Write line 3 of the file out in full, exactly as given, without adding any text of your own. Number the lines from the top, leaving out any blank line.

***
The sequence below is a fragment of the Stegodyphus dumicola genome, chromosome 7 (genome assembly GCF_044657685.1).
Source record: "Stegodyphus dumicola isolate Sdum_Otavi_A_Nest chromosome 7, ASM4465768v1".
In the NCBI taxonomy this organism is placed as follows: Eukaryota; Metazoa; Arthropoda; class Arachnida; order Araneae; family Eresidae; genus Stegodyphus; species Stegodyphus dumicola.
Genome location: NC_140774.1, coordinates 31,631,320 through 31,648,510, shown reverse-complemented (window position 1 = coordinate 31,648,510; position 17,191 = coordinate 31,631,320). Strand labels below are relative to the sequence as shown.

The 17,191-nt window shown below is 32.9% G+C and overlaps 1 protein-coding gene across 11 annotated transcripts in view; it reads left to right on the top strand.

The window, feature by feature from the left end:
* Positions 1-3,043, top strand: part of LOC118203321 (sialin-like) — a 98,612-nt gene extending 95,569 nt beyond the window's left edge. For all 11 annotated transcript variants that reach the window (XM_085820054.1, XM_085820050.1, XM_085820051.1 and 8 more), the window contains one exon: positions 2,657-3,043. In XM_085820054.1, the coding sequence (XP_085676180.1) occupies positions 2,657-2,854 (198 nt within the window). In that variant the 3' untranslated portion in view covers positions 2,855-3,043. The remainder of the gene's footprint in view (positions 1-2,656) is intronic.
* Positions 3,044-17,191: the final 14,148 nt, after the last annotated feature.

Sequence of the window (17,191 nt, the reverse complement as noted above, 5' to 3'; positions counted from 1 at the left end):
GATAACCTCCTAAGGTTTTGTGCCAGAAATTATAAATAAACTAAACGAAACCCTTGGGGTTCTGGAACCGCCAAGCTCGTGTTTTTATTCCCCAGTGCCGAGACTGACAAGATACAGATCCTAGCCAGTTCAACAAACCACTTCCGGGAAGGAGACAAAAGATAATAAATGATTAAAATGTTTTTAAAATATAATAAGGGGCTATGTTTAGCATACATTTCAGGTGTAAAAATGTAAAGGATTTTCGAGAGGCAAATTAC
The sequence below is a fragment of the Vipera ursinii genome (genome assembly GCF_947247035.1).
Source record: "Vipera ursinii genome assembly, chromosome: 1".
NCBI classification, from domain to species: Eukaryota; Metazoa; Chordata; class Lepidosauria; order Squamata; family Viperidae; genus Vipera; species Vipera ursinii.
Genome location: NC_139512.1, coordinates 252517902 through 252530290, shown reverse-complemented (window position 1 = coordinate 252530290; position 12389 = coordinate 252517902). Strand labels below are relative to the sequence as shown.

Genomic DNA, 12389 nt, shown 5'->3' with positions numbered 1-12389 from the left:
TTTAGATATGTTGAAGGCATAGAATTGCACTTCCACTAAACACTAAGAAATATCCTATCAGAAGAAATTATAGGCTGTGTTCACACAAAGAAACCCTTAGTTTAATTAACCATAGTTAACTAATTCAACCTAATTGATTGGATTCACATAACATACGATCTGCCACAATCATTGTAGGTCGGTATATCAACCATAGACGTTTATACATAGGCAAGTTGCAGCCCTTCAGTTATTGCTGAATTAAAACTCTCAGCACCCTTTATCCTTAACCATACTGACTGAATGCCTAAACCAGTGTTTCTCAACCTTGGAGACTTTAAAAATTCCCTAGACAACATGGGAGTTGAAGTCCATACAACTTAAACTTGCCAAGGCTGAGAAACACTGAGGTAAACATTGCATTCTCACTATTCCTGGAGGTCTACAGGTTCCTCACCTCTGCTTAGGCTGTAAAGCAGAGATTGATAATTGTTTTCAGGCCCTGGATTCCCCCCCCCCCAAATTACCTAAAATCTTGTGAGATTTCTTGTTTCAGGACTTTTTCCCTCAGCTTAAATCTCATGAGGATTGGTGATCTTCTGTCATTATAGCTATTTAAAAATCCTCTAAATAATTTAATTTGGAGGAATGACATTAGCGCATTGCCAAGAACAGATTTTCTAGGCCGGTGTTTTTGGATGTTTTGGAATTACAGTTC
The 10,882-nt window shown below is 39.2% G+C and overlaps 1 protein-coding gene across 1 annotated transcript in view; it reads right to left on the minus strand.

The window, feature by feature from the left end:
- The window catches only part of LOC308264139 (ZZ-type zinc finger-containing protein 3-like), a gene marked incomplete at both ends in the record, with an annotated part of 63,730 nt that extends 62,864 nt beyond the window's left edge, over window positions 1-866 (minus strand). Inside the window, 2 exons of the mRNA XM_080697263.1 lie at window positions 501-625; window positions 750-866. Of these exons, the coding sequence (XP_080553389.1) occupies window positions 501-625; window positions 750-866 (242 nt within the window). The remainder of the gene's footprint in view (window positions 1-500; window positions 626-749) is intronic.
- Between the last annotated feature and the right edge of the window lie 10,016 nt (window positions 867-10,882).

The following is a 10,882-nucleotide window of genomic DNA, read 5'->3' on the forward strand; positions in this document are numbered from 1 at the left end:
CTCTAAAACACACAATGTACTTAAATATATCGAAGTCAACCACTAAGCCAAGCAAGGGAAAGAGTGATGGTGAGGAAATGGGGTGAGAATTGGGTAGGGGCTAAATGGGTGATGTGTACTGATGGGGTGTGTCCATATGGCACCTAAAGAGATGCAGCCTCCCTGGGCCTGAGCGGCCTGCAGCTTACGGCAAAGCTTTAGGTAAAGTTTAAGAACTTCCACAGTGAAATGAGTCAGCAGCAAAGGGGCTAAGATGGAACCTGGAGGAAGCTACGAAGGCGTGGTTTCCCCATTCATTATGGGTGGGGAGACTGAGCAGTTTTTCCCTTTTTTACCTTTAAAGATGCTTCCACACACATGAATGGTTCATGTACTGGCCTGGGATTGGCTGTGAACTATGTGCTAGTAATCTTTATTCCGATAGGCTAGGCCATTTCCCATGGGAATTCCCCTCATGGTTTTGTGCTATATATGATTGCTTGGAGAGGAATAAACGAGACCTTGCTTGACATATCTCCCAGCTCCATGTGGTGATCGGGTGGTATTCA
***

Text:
In the NCBI taxonomy this organism is placed as follows: Eukaryota; Metazoa; Arthropoda; class Arachnida; order Araneae; family Eresidae; genus Stegodyphus; species Stegodyphus dumicola.